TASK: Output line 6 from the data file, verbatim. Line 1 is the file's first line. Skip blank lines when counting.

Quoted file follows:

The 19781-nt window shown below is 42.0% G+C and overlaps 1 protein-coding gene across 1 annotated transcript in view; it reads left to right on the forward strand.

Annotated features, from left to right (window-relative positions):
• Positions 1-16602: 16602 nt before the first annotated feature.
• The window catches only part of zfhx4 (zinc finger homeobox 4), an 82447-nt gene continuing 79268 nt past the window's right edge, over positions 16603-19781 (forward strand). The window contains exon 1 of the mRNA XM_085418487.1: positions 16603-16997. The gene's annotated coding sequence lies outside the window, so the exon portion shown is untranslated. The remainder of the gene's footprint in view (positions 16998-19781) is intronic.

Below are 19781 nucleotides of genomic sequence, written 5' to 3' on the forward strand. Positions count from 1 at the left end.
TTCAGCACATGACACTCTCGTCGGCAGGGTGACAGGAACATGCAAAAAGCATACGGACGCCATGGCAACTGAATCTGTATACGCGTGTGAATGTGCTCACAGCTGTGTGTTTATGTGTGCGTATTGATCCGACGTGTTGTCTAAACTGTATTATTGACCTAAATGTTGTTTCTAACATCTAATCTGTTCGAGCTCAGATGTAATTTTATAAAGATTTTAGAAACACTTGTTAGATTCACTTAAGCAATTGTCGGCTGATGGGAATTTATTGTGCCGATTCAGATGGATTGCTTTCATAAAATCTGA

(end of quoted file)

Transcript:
TTCAGCACATGACACTCTCGTCGGCAGGGTGACAGGAACATGCAAAAAGCATACGGACGCCATGGCAACTGAATCTGTATACGCGTGTGAATGTGCTCACAGCTGTGTGTTTATGTGTGCGTATTGATCCGACGTGTTGTCTAAACTGTATTATTGACCTAAATGTTGTTTCTAACATCTAATCTGTTCGAGCTCAGATGTAATTTTATAAAGATTTTAGAAACACTTGTTAGATTCACTTAAGCAATTGTCGGCTGATGGGAATTTATTGTGCCGATTCAGATGGATTGCTTTCATAAAATCTGA